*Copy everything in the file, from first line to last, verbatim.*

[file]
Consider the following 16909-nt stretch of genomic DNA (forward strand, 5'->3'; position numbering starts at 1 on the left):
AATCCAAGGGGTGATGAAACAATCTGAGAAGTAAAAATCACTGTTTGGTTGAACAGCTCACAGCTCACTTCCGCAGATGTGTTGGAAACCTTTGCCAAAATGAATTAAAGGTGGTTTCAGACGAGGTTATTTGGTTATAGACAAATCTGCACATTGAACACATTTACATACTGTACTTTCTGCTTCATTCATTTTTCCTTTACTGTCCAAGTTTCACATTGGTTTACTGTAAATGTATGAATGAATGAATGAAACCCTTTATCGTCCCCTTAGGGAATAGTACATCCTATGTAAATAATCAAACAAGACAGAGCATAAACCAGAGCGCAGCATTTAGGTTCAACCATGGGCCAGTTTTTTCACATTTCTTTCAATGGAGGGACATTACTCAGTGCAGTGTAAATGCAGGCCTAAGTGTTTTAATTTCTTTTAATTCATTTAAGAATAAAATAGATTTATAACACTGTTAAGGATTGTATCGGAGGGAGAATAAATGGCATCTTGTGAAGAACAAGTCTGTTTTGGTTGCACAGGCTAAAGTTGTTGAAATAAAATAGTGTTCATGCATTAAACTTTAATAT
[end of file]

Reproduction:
Consider the following 16909-nt stretch of genomic DNA (forward strand, 5'->3'; position numbering starts at 1 on the left):
AATCCAAGGGGTGATGAAACAATCTGAGAAGTAAAAATCACTGTTTGGTTGAACAGCTCACAGCTCACTTCCGCAGATGTGTTGGAAACCTTTGCCAAAATGAATTAAAGGTGGTTTCAGACGAGGTTATTTGGTTATAGACAAATCTGCACATTGAACACATTTACATACTGTACTTTCTGCTTCATTCATTTTTCCTTTACTGTCCAAGTTTCACATTGGTTTACTGTAAATGTATGAATGAATGAATGAAACCCTTTATCGTCCCCTTAGGGAATAGTACATCCTATGTAAATAATCAAACAAGACAGAGCATAAACCAGAGCGCAGCATTTAGGTTCAACCATGGGCCAGTTTTTTCACATTTCTTTCAATGGAGGGACATTACTCAGTGCAGTGTAAATGCAGGCCTAAGTGTTTTAATTTCTTTTAATTCATTTAAGAATAAAATAGATTTATAACACTGTTAAGGATTGTATCGGAGGGAGAATAAATGGCATCTTGTGAAGAACAAGTCTGTTTTGGTTGCACAGGCTAAAGTTGTTGAAATAAAATAGTGTTCATGCATTAAACTTTAATAT